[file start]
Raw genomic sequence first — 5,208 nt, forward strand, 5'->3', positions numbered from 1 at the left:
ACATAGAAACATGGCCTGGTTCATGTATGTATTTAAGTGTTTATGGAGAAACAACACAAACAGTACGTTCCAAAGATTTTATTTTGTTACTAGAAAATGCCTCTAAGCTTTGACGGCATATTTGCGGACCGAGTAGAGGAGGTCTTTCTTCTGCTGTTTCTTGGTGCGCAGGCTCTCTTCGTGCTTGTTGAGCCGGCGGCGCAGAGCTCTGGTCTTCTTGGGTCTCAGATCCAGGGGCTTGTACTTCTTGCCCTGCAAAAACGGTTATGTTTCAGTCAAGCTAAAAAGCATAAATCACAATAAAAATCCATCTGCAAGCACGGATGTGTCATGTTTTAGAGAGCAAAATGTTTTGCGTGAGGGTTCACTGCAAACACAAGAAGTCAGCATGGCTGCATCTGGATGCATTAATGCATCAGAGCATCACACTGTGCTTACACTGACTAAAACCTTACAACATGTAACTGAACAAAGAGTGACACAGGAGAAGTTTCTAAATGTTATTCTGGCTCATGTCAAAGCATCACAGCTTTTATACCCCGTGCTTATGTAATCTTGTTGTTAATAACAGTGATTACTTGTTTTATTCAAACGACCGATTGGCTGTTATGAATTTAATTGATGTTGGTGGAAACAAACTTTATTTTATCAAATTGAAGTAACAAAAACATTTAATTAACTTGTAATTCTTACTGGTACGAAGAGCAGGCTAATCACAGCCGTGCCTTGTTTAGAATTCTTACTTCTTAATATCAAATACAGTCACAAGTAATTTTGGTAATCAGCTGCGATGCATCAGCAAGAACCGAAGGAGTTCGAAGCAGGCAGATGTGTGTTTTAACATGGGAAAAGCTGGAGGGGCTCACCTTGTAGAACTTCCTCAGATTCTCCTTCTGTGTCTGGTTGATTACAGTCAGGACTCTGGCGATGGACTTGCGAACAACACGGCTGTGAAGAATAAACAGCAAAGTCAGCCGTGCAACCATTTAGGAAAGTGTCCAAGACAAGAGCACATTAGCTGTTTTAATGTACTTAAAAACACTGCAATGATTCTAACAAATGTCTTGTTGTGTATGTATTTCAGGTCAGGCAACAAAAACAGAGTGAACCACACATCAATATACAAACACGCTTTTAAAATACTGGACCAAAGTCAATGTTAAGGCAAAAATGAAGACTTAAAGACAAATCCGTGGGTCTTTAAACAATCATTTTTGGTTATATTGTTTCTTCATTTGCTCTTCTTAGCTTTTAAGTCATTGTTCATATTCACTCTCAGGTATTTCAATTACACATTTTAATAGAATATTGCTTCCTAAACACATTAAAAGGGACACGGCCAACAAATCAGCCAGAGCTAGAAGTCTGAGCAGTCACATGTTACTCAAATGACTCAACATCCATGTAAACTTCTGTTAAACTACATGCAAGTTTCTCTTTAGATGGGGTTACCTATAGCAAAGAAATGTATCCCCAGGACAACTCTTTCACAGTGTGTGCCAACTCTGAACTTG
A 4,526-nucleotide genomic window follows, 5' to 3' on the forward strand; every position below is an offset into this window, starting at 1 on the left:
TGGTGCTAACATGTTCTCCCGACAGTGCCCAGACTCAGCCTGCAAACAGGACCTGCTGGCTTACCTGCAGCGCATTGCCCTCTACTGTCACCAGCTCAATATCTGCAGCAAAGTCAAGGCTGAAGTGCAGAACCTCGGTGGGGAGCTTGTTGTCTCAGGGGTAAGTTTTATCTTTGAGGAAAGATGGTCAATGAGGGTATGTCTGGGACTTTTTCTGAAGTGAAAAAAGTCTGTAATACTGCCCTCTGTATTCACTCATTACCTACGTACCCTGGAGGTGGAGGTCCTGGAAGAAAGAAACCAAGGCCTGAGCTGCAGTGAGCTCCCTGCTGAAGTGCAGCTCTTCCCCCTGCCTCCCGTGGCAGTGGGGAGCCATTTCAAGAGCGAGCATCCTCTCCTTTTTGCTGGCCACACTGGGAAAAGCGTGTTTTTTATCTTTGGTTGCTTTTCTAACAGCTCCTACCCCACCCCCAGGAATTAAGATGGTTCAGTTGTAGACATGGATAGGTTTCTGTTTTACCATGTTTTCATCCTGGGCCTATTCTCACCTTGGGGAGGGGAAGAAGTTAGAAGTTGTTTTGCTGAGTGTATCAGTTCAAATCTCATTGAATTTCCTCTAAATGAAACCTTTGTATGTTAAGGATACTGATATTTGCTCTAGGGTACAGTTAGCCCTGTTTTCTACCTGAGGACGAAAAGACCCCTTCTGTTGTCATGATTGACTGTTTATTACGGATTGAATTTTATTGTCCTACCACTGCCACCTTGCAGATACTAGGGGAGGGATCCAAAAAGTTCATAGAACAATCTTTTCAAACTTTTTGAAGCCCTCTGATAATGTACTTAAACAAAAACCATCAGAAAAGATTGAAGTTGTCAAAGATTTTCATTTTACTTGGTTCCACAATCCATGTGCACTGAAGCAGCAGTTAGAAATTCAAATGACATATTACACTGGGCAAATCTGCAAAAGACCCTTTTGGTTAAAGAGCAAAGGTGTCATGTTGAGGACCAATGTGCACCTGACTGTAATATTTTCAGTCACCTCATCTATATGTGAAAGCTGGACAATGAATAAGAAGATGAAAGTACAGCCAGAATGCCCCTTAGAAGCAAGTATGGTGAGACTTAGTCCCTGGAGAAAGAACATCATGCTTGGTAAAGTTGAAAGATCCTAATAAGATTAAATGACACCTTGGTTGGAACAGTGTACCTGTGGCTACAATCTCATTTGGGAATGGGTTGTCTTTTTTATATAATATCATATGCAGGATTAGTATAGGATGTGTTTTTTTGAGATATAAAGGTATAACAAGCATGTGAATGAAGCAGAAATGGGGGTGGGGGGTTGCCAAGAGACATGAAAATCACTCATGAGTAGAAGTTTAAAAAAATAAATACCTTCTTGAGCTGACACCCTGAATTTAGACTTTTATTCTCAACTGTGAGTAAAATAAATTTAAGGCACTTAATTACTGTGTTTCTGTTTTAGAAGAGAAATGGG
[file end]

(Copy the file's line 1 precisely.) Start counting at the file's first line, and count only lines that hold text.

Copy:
Raw genomic sequence first — 5,208 nt, forward strand, 5'->3', positions numbered from 1 at the left: